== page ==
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Dangerous Exposure: The Startling Effects of Porn on Children

small boy on laptop - porn

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“It felt like my stomach was rotting from the inside out.” 

That is how Joseph, a 12 year-old boy from Canada, described his reaction to viewing pornography on the Internet. During an interview with W5, a Canadian TV program, he shared how he was first exposed to porn at the age of nine.  He said it began accidently, with pop-up ads on gaming websites, and then progressed to intentional searches on Google, and eventually became an addiction he could not hide.

As the mom of a tween daughter and pre-school aged son, stories like Joseph’s scare me. One of my greatest concerns for my children is how to protect them from being exposed to sexually explicit material, especially online. It is why our daughter does not have a tablet or cell phone like some of her friends, and why we are exploring filtering software for all our media devices. I am, admittedly, overly cautious with my kids when it comes to the Internet, but with the deluge of porn that is available at the click of a mouse or swipe of a screen, I would rather be safe than sorry when it comes to preserving their innocence.

According to the American College of Pediatricians (ACPeds), my concerns about the threat of online pornography are well founded. In a recent position statement, ACPeds notes that “pornography has become pervasive throughout American culture,” and warns that young people report being exposed to porn as young as age 10. Additionally, a new Barna report found that 71 percent of young adults and 50 percent of teens report being exposed to porn at least once a week, the majority through online videos.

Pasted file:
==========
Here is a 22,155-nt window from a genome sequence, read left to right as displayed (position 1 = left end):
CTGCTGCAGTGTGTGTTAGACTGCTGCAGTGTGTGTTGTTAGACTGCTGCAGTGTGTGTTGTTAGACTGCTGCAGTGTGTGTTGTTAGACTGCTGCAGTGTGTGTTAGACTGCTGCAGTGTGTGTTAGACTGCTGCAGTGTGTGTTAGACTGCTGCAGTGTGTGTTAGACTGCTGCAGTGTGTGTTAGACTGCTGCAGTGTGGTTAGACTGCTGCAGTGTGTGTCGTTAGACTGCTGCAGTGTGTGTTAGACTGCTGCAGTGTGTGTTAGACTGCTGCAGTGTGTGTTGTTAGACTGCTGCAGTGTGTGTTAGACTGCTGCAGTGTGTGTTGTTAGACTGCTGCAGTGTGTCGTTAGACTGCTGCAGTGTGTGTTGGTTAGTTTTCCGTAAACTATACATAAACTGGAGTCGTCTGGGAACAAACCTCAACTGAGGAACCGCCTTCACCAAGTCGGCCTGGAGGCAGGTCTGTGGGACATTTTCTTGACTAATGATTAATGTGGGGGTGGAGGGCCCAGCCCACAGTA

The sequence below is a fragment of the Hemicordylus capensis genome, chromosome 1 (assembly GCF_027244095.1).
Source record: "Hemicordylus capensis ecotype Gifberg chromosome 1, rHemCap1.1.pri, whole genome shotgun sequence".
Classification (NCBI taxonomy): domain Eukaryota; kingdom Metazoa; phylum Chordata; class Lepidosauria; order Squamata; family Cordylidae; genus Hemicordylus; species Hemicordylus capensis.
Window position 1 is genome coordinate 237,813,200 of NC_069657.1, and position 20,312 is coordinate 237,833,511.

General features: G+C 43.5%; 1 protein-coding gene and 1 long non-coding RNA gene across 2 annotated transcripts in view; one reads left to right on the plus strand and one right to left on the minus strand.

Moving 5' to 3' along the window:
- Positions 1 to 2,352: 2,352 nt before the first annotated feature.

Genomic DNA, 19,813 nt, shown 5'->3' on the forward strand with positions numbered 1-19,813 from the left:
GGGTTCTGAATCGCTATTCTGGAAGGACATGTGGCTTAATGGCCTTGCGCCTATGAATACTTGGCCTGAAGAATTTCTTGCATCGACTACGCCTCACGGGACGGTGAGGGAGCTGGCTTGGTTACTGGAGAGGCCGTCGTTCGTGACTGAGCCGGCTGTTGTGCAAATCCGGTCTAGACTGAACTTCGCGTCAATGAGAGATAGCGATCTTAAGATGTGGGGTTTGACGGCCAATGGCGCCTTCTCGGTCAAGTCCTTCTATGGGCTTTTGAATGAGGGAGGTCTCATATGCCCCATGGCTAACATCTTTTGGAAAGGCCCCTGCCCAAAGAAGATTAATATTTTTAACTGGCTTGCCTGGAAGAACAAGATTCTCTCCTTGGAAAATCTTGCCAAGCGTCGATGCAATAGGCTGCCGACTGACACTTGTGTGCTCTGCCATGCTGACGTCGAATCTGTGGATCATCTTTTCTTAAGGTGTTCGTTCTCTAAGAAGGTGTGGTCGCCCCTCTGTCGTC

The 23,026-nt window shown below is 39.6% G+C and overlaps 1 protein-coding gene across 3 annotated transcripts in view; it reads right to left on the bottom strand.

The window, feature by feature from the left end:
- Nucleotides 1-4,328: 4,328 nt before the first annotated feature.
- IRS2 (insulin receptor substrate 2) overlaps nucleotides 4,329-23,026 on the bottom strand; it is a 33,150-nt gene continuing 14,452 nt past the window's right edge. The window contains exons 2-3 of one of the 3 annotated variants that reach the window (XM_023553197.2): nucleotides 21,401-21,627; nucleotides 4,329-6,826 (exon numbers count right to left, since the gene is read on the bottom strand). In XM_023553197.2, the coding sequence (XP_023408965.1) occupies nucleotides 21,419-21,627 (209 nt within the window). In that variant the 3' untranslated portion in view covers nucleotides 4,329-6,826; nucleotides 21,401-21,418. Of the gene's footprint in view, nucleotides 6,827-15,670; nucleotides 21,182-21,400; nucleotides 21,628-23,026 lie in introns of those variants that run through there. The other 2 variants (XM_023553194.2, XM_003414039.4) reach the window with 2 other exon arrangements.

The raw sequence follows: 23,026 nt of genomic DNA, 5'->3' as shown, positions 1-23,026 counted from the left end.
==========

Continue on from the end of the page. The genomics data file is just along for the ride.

Just as Joseph described in his TV interview, the ACPeds statement explains that, “pornography exposure at these young ages often results in anxiety for the child,” with children reporting, “feelings of disgust, shock, embarrassment, anger, fear, and sadness after viewing pornography.” The statement highlights the following detrimental effects of viewing porn, including that it:

Distorts young people’s view of sexuality. For boys, this negatively impacts how they view women, who are seen mainly as sex objects, rather than multifaceted human beings. But it can be equally harmful for girls, negatively impacting their self-esteem, causing them to see themselves as sexual objects, and leading them to accept abusive behaviors, including rape, as “normal.”

Leads to earlier sexual activity and more lifetime sexual partners for both boys and girls, which can increase the risk of teen pregnancy, abortion, and sexually transmitted diseases.

Destroys relationships. A 2014 study of 20,000 adults who had ever been married found that those who had watched X-rated films were more likely to: report being unhappy in their marriages, have had extramarital affairs, and be divorced.

Increases the risk of porn addiction. Similar to drugs and alcohol, the younger a person starts viewing porn, the more likely he or she is to become addicted. In fact, one study by Cambridge University scientists showed that brain scans of avid pornography viewers were similar to those of drug addicts. As one young man who is seeking treatment for porn addiction explained on the blog, I Believe in Love, his need to view porn progressed from “once in a blue moon” in elementary school, to three times a week in college. “If I didn’t use porn in a certain period of time,” he wrote, “I suffered from… withdrawal symptoms,” including “highly elevated heart rate, anxiety and irritability, and mild to severe tremors in my hands.”